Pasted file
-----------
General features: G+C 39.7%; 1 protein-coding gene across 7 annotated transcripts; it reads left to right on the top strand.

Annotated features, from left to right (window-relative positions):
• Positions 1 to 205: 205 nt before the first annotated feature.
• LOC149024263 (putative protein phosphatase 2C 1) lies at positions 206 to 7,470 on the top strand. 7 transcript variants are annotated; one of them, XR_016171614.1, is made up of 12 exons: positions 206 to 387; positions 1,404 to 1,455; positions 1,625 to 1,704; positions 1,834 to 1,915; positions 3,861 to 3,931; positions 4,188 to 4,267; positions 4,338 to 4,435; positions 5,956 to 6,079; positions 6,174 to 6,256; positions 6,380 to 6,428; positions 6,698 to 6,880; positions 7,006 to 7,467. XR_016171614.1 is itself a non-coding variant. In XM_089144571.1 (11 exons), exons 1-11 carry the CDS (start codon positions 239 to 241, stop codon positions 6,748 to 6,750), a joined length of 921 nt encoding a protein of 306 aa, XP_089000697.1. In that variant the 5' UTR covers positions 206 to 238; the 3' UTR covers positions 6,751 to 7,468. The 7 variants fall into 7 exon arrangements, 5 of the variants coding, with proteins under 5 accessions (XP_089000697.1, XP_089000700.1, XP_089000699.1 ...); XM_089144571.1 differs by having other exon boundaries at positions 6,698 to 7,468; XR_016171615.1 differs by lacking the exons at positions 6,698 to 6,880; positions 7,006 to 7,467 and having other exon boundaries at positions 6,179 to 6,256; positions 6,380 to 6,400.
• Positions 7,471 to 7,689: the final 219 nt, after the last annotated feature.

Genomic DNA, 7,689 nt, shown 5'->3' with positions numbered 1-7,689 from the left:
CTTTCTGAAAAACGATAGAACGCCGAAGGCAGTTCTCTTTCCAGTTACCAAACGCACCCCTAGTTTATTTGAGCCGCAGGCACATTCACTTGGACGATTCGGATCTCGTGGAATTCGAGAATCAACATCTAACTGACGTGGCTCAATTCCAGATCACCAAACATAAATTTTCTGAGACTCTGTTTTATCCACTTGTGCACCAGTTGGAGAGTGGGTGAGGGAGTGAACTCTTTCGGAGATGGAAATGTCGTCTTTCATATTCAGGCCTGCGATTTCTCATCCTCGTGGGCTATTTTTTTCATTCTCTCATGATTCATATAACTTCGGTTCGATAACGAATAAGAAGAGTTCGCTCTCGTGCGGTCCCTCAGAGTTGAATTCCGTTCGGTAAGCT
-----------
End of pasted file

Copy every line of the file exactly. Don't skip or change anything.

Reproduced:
General features: G+C 39.7%; 1 protein-coding gene across 7 annotated transcripts; it reads left to right on the top strand.

Annotated features, from left to right (window-relative positions):
• Positions 1 to 205: 205 nt before the first annotated feature.
• LOC149024263 (putative protein phosphatase 2C 1) lies at positions 206 to 7,470 on the top strand. 7 transcript variants are annotated; one of them, XR_016171614.1, is made up of 12 exons: positions 206 to 387; positions 1,404 to 1,455; positions 1,625 to 1,704; positions 1,834 to 1,915; positions 3,861 to 3,931; positions 4,188 to 4,267; positions 4,338 to 4,435; positions 5,956 to 6,079; positions 6,174 to 6,256; positions 6,380 to 6,428; positions 6,698 to 6,880; positions 7,006 to 7,467. XR_016171614.1 is itself a non-coding variant. In XM_089144571.1 (11 exons), exons 1-11 carry the CDS (start codon positions 239 to 241, stop codon positions 6,748 to 6,750), a joined length of 921 nt encoding a protein of 306 aa, XP_089000697.1. In that variant the 5' UTR covers positions 206 to 238; the 3' UTR covers positions 6,751 to 7,468. The 7 variants fall into 7 exon arrangements, 5 of the variants coding, with proteins under 5 accessions (XP_089000697.1, XP_089000700.1, XP_089000699.1 ...); XM_089144571.1 differs by having other exon boundaries at positions 6,698 to 7,468; XR_016171615.1 differs by lacking the exons at positions 6,698 to 6,880; positions 7,006 to 7,467 and having other exon boundaries at positions 6,179 to 6,256; positions 6,380 to 6,400.
• Positions 7,471 to 7,689: the final 219 nt, after the last annotated feature.

Genomic DNA, 7,689 nt, shown 5'->3' with positions numbered 1-7,689 from the left:
CTTTCTGAAAAACGATAGAACGCCGAAGGCAGTTCTCTTTCCAGTTACCAAACGCACCCCTAGTTTATTTGAGCCGCAGGCACATTCACTTGGACGATTCGGATCTCGTGGAATTCGAGAATCAACATCTAACTGACGTGGCTCAATTCCAGATCACCAAACATAAATTTTCTGAGACTCTGTTTTATCCACTTGTGCACCAGTTGGAGAGTGGGTGAGGGAGTGAACTCTTTCGGAGATGGAAATGTCGTCTTTCATATTCAGGCCTGCGATTTCTCATCCTCGTGGGCTATTTTTTTCATTCTCTCATGATTCATATAACTTCGGTTCGATAACGAATAAGAAGAGTTCGCTCTCGTGCGGTCCCTCAGAGTTGAATTCCGTTCGGTAAGCT